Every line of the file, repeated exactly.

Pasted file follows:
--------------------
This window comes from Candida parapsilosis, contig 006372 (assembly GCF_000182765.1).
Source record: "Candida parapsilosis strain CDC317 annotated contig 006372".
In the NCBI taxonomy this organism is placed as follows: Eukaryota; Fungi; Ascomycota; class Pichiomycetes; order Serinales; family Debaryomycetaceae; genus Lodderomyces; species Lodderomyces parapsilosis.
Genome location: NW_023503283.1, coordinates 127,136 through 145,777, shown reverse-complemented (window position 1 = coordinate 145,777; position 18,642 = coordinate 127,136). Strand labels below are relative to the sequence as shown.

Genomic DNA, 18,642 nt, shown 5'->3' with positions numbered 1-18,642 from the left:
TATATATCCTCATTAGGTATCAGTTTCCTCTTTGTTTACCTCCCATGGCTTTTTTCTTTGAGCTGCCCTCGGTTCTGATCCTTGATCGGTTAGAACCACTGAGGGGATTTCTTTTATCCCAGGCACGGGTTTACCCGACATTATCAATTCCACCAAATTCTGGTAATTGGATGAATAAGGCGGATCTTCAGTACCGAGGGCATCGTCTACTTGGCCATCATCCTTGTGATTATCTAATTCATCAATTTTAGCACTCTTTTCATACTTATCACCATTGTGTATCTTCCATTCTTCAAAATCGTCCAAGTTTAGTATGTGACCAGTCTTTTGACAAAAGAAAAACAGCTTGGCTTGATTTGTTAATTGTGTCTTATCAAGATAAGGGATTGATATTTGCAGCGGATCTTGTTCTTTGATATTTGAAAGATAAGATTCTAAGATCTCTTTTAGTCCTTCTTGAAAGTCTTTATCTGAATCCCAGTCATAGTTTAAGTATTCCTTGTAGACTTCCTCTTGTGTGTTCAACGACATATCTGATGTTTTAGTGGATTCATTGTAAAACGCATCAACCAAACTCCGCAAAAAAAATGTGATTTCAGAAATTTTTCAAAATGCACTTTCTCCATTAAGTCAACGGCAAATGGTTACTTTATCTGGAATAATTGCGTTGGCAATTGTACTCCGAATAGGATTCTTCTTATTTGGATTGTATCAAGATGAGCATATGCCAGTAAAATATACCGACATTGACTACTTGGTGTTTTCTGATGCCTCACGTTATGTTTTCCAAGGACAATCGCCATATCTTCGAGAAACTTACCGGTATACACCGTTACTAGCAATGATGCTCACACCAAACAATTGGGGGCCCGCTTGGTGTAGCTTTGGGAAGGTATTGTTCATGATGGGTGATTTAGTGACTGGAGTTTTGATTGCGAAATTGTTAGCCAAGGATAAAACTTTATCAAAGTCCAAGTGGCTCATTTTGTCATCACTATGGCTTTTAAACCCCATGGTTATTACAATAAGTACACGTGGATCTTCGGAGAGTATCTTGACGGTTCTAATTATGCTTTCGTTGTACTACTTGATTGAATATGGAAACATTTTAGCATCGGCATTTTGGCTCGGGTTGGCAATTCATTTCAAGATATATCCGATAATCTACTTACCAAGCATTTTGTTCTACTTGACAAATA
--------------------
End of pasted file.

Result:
This window comes from Candida parapsilosis, contig 006372 (assembly GCF_000182765.1).
Source record: "Candida parapsilosis strain CDC317 annotated contig 006372".
In the NCBI taxonomy this organism is placed as follows: Eukaryota; Fungi; Ascomycota; class Pichiomycetes; order Serinales; family Debaryomycetaceae; genus Lodderomyces; species Lodderomyces parapsilosis.
Genome location: NW_023503283.1, coordinates 127,136 through 145,777, shown reverse-complemented (window position 1 = coordinate 145,777; position 18,642 = coordinate 127,136). Strand labels below are relative to the sequence as shown.

Genomic DNA, 18,642 nt, shown 5'->3' with positions numbered 1-18,642 from the left:
TATATATCCTCATTAGGTATCAGTTTCCTCTTTGTTTACCTCCCATGGCTTTTTTCTTTGAGCTGCCCTCGGTTCTGATCCTTGATCGGTTAGAACCACTGAGGGGATTTCTTTTATCCCAGGCACGGGTTTACCCGACATTATCAATTCCACCAAATTCTGGTAATTGGATGAATAAGGCGGATCTTCAGTACCGAGGGCATCGTCTACTTGGCCATCATCCTTGTGATTATCTAATTCATCAATTTTAGCACTCTTTTCATACTTATCACCATTGTGTATCTTCCATTCTTCAAAATCGTCCAAGTTTAGTATGTGACCAGTCTTTTGACAAAAGAAAAACAGCTTGGCTTGATTTGTTAATTGTGTCTTATCAAGATAAGGGATTGATATTTGCAGCGGATCTTGTTCTTTGATATTTGAAAGATAAGATTCTAAGATCTCTTTTAGTCCTTCTTGAAAGTCTTTATCTGAATCCCAGTCATAGTTTAAGTATTCCTTGTAGACTTCCTCTTGTGTGTTCAACGACATATCTGATGTTTTAGTGGATTCATTGTAAAACGCATCAACCAAACTCCGCAAAAAAAATGTGATTTCAGAAATTTTTCAAAATGCACTTTCTCCATTAAGTCAACGGCAAATGGTTACTTTATCTGGAATAATTGCGTTGGCAATTGTACTCCGAATAGGATTCTTCTTATTTGGATTGTATCAAGATGAGCATATGCCAGTAAAATATACCGACATTGACTACTTGGTGTTTTCTGATGCCTCACGTTATGTTTTCCAAGGACAATCGCCATATCTTCGAGAAACTTACCGGTATACACCGTTACTAGCAATGATGCTCACACCAAACAATTGGGGGCCCGCTTGGTGTAGCTTTGGGAAGGTATTGTTCATGATGGGTGATTTAGTGACTGGAGTTTTGATTGCGAAATTGTTAGCCAAGGATAAAACTTTATCAAAGTCCAAGTGGCTCATTTTGTCATCACTATGGCTTTTAAACCCCATGGTTATTACAATAAGTACACGTGGATCTTCGGAGAGTATCTTGACGGTTCTAATTATGCTTTCGTTGTACTACTTGATTGAATATGGAAACATTTTAGCATCGGCATTTTGGCTCGGGTTGGCAATTCATTTCAAGATATATCCGATAATCTACTTACCAAGCATTTTGTTCTACTTGACAAATA